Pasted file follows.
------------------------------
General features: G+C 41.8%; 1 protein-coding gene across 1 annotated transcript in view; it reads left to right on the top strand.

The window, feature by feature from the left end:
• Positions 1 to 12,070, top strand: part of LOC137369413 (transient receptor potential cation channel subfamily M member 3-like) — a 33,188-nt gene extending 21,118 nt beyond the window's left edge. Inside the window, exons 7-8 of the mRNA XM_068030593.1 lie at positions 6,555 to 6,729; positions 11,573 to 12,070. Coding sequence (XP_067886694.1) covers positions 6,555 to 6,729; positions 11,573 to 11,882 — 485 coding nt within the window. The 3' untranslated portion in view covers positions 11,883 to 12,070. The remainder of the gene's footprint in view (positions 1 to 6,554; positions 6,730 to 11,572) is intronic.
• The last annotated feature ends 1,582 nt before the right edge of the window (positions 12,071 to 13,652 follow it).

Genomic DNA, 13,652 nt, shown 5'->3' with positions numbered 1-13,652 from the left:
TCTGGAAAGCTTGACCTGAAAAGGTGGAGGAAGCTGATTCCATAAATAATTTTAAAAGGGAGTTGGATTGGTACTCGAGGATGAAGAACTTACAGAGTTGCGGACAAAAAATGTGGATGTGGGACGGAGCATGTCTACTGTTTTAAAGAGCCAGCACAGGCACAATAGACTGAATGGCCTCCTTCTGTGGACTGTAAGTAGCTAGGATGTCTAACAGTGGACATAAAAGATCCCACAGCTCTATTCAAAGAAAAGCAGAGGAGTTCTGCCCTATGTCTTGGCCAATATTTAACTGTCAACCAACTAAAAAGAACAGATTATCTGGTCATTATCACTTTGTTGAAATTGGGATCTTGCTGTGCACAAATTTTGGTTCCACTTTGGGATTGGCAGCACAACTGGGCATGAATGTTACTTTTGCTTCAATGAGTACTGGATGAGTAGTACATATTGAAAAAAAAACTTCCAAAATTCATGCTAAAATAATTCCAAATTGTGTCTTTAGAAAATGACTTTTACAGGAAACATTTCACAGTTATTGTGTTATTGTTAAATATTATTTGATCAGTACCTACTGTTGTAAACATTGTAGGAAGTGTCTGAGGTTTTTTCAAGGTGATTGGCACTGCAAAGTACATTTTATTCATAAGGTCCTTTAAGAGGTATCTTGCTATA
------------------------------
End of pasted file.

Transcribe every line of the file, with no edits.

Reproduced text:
General features: G+C 41.8%; 1 protein-coding gene across 1 annotated transcript in view; it reads left to right on the top strand.

The window, feature by feature from the left end:
• Positions 1 to 12,070, top strand: part of LOC137369413 (transient receptor potential cation channel subfamily M member 3-like) — a 33,188-nt gene extending 21,118 nt beyond the window's left edge. Inside the window, exons 7-8 of the mRNA XM_068030593.1 lie at positions 6,555 to 6,729; positions 11,573 to 12,070. Coding sequence (XP_067886694.1) covers positions 6,555 to 6,729; positions 11,573 to 11,882 — 485 coding nt within the window. The 3' untranslated portion in view covers positions 11,883 to 12,070. The remainder of the gene's footprint in view (positions 1 to 6,554; positions 6,730 to 11,572) is intronic.
• The last annotated feature ends 1,582 nt before the right edge of the window (positions 12,071 to 13,652 follow it).

Genomic DNA, 13,652 nt, shown 5'->3' with positions numbered 1-13,652 from the left:
TCTGGAAAGCTTGACCTGAAAAGGTGGAGGAAGCTGATTCCATAAATAATTTTAAAAGGGAGTTGGATTGGTACTCGAGGATGAAGAACTTACAGAGTTGCGGACAAAAAATGTGGATGTGGGACGGAGCATGTCTACTGTTTTAAAGAGCCAGCACAGGCACAATAGACTGAATGGCCTCCTTCTGTGGACTGTAAGTAGCTAGGATGTCTAACAGTGGACATAAAAGATCCCACAGCTCTATTCAAAGAAAAGCAGAGGAGTTCTGCCCTATGTCTTGGCCAATATTTAACTGTCAACCAACTAAAAAGAACAGATTATCTGGTCATTATCACTTTGTTGAAATTGGGATCTTGCTGTGCACAAATTTTGGTTCCACTTTGGGATTGGCAGCACAACTGGGCATGAATGTTACTTTTGCTTCAATGAGTACTGGATGAGTAGTACATATTGAAAAAAAAACTTCCAAAATTCATGCTAAAATAATTCCAAATTGTGTCTTTAGAAAATGACTTTTACAGGAAACATTTCACAGTTATTGTGTTATTGTTAAATATTATTTGATCAGTACCTACTGTTGTAAACATTGTAGGAAGTGTCTGAGGTTTTTTCAAGGTGATTGGCACTGCAAAGTACATTTTATTCATAAGGTCCTTTAAGAGGTATCTTGCTATA